Windows has a number of good file archiving and unarchiving utilities, and which one you use generally depends on what you'll be using it for. For most users, we recommend the simple, fast and powerful 7-Zip.
Platform: Windows Price: Free Download Page
- Supports packing and unpacking of 7z, XZ, BZIP2, GZIP, TAR, ZIP and WIM formats, as well as unpacking of ARJ, CAB, CHM, CPIO, CramFS, DEB, DMG, FAT, HFS, ISO, LZH, LZMA, MBR, MSI, NSIS, NTFS, RAR, RPM, SquashFS, UDF, VHD, WIM, XAR and Z.
- Supports creating archives with the very high-compression 7z format
- AES-256 encryption support for 7z and ZIP formats
- Integration with the Windows context menu
- Powerful, lightweight command line version available (and cross-platform)
7-Zip excels in its simplicity and minimalism. If you come across an archive on the internet, 7-Zip will more than likely open it in the blink of an eye and extract it anywhere you want. You can also compress files with 7-Zip right from the Windows context menu, and the 7z format is one of the best file compression formats around. Encryption for 7z and ZIP is a nice touch as well, and the command-line utility is great if you want to compress big files and move them across platforms.
While 7-Zip is pretty powerful, if you need a bit more security in your archive creation, it doesn't offer a ton of options. Encryption is great, but only supports two formats and doesn't have some of the other features that programs like PeaZip do. Also, while we love its minimal UI, it isn't exactly the prettiest, and some people may prefer a more filled-out interface. Again, it's all in how you use it - most users will be more than content with it, and users that want more can move on to one of the other programs below.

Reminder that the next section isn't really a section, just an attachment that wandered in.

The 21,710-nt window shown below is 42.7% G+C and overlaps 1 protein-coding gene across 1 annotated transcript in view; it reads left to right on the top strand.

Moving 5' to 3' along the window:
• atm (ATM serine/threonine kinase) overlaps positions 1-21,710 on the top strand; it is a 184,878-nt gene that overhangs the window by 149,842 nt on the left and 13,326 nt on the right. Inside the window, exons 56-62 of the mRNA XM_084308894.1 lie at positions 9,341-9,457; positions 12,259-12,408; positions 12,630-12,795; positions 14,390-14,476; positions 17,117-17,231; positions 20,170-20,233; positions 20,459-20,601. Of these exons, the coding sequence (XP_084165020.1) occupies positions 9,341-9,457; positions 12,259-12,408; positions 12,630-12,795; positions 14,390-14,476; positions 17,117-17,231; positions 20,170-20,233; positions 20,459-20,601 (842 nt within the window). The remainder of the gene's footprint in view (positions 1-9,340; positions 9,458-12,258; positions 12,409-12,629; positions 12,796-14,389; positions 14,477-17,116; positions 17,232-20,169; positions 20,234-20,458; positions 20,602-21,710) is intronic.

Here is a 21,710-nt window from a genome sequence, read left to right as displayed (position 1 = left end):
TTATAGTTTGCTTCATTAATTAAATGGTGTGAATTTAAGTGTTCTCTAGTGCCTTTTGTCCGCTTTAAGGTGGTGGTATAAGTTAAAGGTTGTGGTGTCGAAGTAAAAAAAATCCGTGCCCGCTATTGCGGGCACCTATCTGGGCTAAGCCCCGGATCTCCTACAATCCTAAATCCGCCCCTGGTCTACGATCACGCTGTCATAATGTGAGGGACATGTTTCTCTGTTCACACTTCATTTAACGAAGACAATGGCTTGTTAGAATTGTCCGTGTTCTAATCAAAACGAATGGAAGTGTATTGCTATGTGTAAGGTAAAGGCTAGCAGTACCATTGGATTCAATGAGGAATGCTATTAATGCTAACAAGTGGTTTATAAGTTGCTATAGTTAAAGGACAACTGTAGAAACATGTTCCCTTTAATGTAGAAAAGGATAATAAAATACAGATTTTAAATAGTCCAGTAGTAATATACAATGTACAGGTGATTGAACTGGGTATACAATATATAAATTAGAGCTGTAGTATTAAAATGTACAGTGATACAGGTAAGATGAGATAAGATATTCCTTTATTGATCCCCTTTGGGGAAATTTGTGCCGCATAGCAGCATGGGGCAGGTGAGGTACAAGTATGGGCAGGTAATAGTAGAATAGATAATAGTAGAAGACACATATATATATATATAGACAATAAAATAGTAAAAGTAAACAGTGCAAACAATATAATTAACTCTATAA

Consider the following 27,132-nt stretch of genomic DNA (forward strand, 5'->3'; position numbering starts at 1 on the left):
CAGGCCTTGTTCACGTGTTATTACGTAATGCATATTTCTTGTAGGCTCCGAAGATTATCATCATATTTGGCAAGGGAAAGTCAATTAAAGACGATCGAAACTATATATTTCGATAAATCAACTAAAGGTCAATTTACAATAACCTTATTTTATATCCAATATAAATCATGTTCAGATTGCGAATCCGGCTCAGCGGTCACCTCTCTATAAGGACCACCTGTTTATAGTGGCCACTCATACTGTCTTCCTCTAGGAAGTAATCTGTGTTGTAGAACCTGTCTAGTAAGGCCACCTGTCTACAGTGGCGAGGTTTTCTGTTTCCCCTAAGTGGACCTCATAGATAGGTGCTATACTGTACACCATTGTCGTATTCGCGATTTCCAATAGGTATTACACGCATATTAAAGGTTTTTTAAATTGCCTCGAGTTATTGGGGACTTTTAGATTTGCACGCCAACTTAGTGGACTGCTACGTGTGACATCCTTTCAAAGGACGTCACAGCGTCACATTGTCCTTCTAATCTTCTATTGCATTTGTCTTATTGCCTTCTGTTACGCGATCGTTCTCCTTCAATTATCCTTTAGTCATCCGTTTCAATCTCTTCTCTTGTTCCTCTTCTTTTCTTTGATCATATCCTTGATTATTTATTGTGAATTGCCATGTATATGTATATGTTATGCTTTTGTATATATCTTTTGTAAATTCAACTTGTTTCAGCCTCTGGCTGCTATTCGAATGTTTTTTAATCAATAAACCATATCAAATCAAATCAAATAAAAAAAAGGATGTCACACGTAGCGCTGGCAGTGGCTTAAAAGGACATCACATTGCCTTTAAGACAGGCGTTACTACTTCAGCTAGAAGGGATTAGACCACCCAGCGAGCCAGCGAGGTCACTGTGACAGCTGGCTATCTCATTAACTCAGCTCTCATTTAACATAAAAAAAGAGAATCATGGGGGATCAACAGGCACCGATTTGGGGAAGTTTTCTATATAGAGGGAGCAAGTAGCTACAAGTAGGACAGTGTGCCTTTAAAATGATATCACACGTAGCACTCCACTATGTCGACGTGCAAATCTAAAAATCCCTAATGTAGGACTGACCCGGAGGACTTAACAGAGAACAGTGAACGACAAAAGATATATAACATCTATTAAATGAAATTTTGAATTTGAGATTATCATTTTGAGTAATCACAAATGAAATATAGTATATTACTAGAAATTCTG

Windows has quite a few good file compression programs, so if you don't like 7-Zip, you have quite a few choices. PeaZip is a very popular option, mostly for its good-looking interface and its numerous security options, like two-factor authentication, secure file deletion, and comparison of files using hashes. It can pack into a few more file formats too. PeaZip's biggest downside is that it often seems a bit overwhelming for those that just want a simple file compression utility, and the UI can be a bit quirky at times.
Similarly, TUGZip is a very powerful tool for those that need it. It can not only handle a ton of different formats, but you can create scripts that allow for things like automated backups, which is pretty cool. On the other side of the coin, Universal Extractor is super simple and integrates with Windows Explorer, but can only uncompress archives - not create them.
Lastly, if you're only compressing and uncompressing files on Windows, some people prefer WinRAR to 7-Zip, though it does cost money to use. However, the RAR compression is pretty great, and even better than 7z in some cases.
Got a particular compression utility that we didn't mention? Be sure to let us know about it in the comments.
Lifehacker's App Directory is a new and growing directory of recommendations for the best applications and tools in a number of given categories. This week, we're focusing on file archive utilities.